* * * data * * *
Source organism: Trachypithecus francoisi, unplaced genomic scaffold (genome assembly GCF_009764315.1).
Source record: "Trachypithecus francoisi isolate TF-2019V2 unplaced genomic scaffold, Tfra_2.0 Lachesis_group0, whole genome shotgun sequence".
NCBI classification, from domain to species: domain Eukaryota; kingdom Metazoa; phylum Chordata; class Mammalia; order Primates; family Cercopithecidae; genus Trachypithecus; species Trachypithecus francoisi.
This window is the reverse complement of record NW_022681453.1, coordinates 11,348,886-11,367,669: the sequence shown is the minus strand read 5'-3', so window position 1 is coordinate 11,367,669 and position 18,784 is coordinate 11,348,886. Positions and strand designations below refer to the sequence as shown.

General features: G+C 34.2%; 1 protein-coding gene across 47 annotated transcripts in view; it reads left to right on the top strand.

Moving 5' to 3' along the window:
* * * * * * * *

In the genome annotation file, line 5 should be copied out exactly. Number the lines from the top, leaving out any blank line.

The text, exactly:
General features: G+C 34.2%; 1 protein-coding gene across 47 annotated transcripts in view; it reads left to right on the top strand.